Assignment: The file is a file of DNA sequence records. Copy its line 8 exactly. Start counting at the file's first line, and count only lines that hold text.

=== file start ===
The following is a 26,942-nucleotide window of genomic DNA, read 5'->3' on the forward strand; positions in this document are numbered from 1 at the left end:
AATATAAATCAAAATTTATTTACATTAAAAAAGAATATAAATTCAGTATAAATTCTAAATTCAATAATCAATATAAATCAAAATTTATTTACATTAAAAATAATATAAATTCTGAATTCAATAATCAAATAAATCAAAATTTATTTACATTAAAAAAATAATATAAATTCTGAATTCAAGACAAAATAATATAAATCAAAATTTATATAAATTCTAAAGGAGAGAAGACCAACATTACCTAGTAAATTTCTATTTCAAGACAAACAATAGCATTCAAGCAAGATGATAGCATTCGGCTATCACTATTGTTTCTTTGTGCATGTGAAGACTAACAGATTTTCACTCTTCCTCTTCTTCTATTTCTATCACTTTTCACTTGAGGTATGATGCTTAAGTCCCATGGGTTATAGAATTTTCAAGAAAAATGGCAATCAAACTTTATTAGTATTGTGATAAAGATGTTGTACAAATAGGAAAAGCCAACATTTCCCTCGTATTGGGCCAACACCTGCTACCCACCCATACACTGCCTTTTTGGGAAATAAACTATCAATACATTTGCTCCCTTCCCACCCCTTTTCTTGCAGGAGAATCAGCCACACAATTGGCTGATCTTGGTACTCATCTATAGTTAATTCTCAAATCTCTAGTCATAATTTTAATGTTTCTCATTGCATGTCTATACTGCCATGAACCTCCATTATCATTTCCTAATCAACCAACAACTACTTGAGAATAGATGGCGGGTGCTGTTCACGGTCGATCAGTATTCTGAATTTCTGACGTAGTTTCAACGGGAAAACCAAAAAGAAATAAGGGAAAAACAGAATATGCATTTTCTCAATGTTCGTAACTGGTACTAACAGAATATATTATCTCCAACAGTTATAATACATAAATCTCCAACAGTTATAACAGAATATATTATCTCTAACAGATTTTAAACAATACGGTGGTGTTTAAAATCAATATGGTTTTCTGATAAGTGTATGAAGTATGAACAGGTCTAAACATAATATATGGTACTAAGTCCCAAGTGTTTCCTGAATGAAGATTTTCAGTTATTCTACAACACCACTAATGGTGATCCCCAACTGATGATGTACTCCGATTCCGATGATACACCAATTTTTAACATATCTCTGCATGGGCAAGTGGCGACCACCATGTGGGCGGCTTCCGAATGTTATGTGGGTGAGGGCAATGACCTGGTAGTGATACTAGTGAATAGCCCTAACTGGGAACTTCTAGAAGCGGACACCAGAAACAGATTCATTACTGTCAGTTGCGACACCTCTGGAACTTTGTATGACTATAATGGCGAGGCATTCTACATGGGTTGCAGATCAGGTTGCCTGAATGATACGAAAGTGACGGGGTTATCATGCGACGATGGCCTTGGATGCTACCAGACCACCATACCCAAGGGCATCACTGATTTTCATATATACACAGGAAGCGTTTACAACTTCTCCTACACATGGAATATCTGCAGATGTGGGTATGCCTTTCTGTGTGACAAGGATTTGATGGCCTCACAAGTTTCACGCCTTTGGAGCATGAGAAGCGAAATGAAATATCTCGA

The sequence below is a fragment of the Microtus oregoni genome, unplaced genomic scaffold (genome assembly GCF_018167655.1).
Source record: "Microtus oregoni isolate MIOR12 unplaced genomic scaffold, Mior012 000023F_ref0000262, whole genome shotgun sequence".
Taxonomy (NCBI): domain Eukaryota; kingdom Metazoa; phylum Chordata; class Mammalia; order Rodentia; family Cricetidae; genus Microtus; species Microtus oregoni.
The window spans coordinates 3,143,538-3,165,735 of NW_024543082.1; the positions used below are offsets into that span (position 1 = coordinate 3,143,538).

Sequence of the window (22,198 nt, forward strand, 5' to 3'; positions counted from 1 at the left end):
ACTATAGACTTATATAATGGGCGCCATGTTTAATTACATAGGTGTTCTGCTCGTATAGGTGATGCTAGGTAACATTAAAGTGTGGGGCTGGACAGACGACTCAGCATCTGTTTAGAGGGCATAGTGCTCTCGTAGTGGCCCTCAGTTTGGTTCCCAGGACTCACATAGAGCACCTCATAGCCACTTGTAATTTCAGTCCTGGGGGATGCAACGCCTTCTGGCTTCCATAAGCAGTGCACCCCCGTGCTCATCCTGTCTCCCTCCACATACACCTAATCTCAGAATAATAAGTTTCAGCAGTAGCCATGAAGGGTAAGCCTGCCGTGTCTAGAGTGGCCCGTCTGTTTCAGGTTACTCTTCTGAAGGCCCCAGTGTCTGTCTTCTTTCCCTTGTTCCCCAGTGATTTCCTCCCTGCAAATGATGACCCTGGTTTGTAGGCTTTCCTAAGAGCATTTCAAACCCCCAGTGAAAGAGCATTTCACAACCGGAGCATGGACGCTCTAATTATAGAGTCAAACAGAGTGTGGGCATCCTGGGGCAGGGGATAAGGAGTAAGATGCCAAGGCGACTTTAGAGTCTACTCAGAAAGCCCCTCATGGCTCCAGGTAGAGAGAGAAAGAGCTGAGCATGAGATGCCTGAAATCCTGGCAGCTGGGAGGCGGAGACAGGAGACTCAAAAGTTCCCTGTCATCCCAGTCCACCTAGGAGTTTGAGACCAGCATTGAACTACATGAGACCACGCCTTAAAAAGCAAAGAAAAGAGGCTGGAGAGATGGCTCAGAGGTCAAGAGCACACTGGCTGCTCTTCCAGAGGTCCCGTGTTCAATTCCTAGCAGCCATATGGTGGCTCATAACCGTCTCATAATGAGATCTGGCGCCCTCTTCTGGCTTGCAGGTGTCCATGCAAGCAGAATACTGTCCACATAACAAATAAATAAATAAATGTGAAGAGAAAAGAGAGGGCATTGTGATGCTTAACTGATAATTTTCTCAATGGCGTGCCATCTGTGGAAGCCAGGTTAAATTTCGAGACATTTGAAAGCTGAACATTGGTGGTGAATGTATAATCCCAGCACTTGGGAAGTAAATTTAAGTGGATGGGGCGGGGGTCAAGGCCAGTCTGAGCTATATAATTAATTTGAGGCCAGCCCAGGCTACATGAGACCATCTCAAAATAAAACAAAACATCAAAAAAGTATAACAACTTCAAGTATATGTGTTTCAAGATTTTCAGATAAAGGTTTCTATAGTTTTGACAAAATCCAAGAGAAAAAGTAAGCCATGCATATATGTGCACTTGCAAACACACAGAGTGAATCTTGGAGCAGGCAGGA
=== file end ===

ACTATAGACTTATATAATGGGCGCCATGTTTAATTACATAGGTGTTCTGCTCGTATAGGTGATGCTAGGTAACATTAAAGTGTGGGGCTGGACAGACGACTCAGCATCTGTTTAGAGGGCATAGTGCTCTCGTAGTGGCCCTCAGTTTGGTTCCCAGGACTCACATAGAGCACCTCATAGCCACTTGTAATTTCAGTCCTGGGGGATGCAACGCCTTCTGGCTTCCATAAGCAGTGCACCCCCGTGCTCATCCTGTCTCCCTCCACATACACCTAATCTCAGAATAATAAGTTTCAGCAGTAGCCATGAAGGGTAAGCCTGCCGTGTCTAGAGTGGCCCGTCTGTTTCAGGTTACTCTTCTGAAGGCCCCAGTGTCTGTCTTCTTTCCCTTGTTCCCCAGTGATTTCCTCCCTGCAAATGATGACCCTGGTTTGTAGGCTTTCCTAAGAGCATTTCAAACCCCCAGTGAAAGAGCATTTCACAACCGGAGCATGGACGCTCTAATTATAGAGTCAAACAGAGTGTGGGCATCCTGGGGCAGGGGATAAGGAGTAAGATGCCAAGGCGACTTTAGAGTCTACTCAGAAAGCCCCTCATGGCTCCAGGTAGAGAGAGAAAGAGCTGAGCATGAGATGCCTGAAATCCTGGCAGCTGGGAGGCGGAGACAGGAGACTCAAAAGTTCCCTGTCATCCCAGTCCACCTAGGAGTTTGAGACCAGCATTGAACTACATGAGACCACGCCTTAAAAAGCAAAGAAAAGAGGCTGGAGAGATGGCTCAGAGGTCAAGAGCACACTGGCTGCTCTTCCAGAGGTCCCGTGTTCAATTCCTAGCAGCCATATGGTGGCTCATAACCGTCTCATAATGAGATCTGGCGCCCTCTTCTGGCTTGCAGGTGTCCATGCAAGCAGAATACTGTCCACATAACAAATAAATAAATAAATGTGAAGAGAAAAGAGAGGGCATTGTGATGCTTAACTGATAATTTTCTCAATGGCGTGCCATCTGTGGAAGCCAGGTTAAATTTCGAGACATTTGAAAGCTGAACATTGGTGGTGAATGTATAATCCCAGCACTTGGGAAGTAAATTTAAGTGGATGGGGCGGGGGTCAAGGCCAGTCTGAGCTATATAATTAATTTGAGGCCAGCCCAGGCTACATGAGACCATCTCAAAATAAAACAAAACATCAAAAAAGTATAACAACTTCAAGTATATGTGTTTCAAGATTTTCAGATAAAGGTTTCTATAGTTTTGACAAAATCCAAGAGAAAAAGTAAGCCATGCATATATGTGCACTTGCAAACACACAGAGTGAATCTTGGAGCAGGCAGGA